USCIS Implements Two Decisions from the Attorney General on Good Moral Character Determinations

United States Citizenship and Immigration Services (USCIS) announced the implementation of a new policy guideline which adopts two decisions from the Attorney General pertaining to how two or more convictions of Driving Under the Influence (DUI) impacts an individual’s good moral character (GMC) requirements as well as the manner in which post-sentencing changes to criminal sentences impact convictions and sentences when it comes to immigration purposes.

The attorney general reached a decision on October 25th in Matter of Castillo-Perez concluding that two or more DUI convictions occurring during the statutory period could impact an individual’s GMC determination. It is possible for applicants who have two or more DUI convictions to overcome this by demonstrating their good moral character during the time these offenses occurred.

On the same day, the attorney general also reached the conclusion in the Matter of Thomas and Thompson that the definition of, “term of imprisonment or a sentence,” typically is in reference to an alien’s original criminal sentence, without respect to any post-sentencing augmentations. Post-sentencing orders which change a criminal alien’s original sentence are only pertinent for immigration purposes if based on a procedural or substantive defect in the underlying criminal proceeding.

For more information, view the USCIS announcement.


Trump’s “Remain in Mexico” Program Has Asylum Grant Rate of Less Than 1 Percent

Roughly one year after the Trump administration initiated its Remain in Mexico program for asylum seekers, less than one tenth of a percent of applicants have been granted asylum. Out of the total 47,000 applicants, fewer than 10,000 have even had their cases completed, with 5,085 being denied outright and 4,471 dismissed, typically based on procedural grounds, prior to reaching a decision. An astounding 11 applications resulted in asylum being granted, accounting for less than 0.1 percent of the total number of completed cases, a significantly lower figure than the 20 percent of individuals granted asylum outside the Remain in Mexico program.

The motivation behind the Remain in Mexico program, formally referred to as Migrant Protection Protocols, stems from the logic that if the government forces individuals through the lengthy process of waiting in Mexico until their court date, fewer indiviudals will file an asylum claim at all, thus reducing the burden of the courts so they will be able to focus on more “legitimate” claims.

Immigration advocates assert that this deterrence affects everyone seeking asylum, not just those whose cases the government views as, “illegitimate.” A recent report found a total of 636 reported cases of kidnapping, torture, and other violent attacks on asylum seekers who are part of the Remain in Mexico program, 138 of which involve kidnapping of attempted kidnapping of children.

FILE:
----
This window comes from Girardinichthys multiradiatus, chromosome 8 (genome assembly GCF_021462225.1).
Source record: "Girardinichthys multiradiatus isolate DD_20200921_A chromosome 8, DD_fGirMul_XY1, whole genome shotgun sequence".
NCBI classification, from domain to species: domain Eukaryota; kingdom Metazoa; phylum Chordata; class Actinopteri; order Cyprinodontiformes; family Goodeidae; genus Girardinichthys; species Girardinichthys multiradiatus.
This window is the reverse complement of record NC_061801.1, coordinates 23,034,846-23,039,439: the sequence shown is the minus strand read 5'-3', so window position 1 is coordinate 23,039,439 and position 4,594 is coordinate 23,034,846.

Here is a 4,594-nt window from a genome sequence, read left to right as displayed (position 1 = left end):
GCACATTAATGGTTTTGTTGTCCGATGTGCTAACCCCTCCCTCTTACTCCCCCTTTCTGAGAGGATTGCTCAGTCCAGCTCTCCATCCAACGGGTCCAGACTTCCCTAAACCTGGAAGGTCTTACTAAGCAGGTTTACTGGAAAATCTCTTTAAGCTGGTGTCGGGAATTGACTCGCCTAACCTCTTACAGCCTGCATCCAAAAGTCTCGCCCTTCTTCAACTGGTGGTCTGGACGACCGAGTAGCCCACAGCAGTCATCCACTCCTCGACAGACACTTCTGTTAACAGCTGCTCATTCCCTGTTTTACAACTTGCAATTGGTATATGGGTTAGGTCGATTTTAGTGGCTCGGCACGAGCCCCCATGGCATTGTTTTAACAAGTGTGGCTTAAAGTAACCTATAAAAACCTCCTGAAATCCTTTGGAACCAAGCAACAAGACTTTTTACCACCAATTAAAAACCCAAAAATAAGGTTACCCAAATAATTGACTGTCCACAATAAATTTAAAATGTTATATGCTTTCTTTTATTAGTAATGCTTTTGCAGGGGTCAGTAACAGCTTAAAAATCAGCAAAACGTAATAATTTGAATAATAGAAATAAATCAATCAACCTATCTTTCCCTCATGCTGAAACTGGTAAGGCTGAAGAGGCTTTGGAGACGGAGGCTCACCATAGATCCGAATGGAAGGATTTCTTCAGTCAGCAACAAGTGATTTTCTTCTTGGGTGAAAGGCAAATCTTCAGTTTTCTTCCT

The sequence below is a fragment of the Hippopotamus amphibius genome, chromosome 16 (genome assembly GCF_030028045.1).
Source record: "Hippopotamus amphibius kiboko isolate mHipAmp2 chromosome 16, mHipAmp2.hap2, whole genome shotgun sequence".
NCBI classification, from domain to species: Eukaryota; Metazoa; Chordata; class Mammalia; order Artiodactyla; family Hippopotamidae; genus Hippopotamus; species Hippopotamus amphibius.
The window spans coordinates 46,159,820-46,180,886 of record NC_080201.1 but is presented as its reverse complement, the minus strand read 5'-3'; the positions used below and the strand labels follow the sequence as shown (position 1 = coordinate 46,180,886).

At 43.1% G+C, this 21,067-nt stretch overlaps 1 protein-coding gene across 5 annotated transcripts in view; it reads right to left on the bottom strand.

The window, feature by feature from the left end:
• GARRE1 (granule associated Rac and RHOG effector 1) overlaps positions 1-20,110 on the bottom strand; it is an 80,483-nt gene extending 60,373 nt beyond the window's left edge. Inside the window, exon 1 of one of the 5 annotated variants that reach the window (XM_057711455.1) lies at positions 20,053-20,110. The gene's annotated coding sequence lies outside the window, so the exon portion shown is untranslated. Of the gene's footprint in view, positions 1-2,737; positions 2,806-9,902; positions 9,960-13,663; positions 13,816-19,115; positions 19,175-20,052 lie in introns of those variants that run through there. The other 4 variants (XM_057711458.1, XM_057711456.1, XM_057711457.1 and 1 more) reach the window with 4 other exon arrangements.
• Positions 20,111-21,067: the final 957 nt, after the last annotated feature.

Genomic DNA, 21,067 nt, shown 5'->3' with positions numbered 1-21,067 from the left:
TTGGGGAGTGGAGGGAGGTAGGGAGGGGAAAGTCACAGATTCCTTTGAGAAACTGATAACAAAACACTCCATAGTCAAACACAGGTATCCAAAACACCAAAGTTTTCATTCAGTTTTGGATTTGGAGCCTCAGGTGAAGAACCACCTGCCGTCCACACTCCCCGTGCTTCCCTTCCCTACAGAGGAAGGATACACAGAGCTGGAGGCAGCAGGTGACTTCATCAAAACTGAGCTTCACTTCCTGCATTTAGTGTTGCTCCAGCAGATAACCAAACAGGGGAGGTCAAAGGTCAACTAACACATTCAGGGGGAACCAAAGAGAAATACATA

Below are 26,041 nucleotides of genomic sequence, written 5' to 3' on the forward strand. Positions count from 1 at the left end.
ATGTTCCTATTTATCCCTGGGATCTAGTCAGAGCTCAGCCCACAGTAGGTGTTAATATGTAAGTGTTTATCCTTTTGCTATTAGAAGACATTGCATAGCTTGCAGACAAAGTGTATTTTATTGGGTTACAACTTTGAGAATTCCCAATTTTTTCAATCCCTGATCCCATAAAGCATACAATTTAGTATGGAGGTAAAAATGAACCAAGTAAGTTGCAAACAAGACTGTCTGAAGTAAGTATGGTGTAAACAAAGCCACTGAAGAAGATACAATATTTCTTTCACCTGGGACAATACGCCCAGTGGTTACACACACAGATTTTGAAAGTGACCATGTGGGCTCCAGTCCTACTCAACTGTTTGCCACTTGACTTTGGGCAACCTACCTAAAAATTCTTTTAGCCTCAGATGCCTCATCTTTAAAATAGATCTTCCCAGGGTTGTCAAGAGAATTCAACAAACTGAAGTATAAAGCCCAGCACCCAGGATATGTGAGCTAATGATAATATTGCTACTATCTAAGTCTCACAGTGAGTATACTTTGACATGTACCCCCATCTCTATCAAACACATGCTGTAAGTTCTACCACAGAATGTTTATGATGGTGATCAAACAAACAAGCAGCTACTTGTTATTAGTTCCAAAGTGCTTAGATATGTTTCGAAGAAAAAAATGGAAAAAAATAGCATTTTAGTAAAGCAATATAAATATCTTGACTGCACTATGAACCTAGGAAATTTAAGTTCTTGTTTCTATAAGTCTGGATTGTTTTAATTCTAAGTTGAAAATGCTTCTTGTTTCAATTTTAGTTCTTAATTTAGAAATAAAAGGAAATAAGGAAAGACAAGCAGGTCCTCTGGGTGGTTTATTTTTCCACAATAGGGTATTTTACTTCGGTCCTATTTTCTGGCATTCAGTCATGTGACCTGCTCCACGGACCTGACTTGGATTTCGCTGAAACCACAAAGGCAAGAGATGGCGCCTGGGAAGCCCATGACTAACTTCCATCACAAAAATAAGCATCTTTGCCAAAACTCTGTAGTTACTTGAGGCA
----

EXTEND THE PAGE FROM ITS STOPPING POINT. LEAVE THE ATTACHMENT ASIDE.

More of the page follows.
For more information, view the full article from The San Diego Tribune.


More Restrictions and Lawsuits Expected for H-1B Visas in 2020

The upcoming year is not likely to yield an improvement for companies hiring foreign-born scientists and engineers on H-1B visas, according to immigration experts. H-1B visas, typically the most practical method for international students or highly skilled foreign nationals who were educated abroad to acquire long-term employment in the United States, have seen unprecedented spiked in petition denial rates during the Trump administration. According to the National Foundation for American Policy, the denial rate for H-1B petitions for initial employment has quadrupled, “rising from 6% in FY 2015 to 24& through the third quarter of FY 2019.” The high rate of denial is more confounding when taking into consideration the fact that companies and attorneys only submit applications they are confident will adhere to the legal requirements, due to the expensive and time-consuming nature of the applications.

There are three developments which are to occur in 2020 which suggest that these denial rates will not regress back to their mean.

  1. USCIS has announced an implementation of electronic registration for H-1B petitions, and along with it a $10 registration fee for each registration.
  2. USCIS plans to publish a new rule changing the definition of specialty occupation and the definition of employment and the employer-employee relationship.
  3. Ongoing litigation involving issues surrounding H-1Bs.

For more information, view the full article from Forbes.

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Disclaimer: This newsletter is provided as a public service and not intended to establish an attorney client relationship. Any reliance on information contained herein is taken at your own risk.

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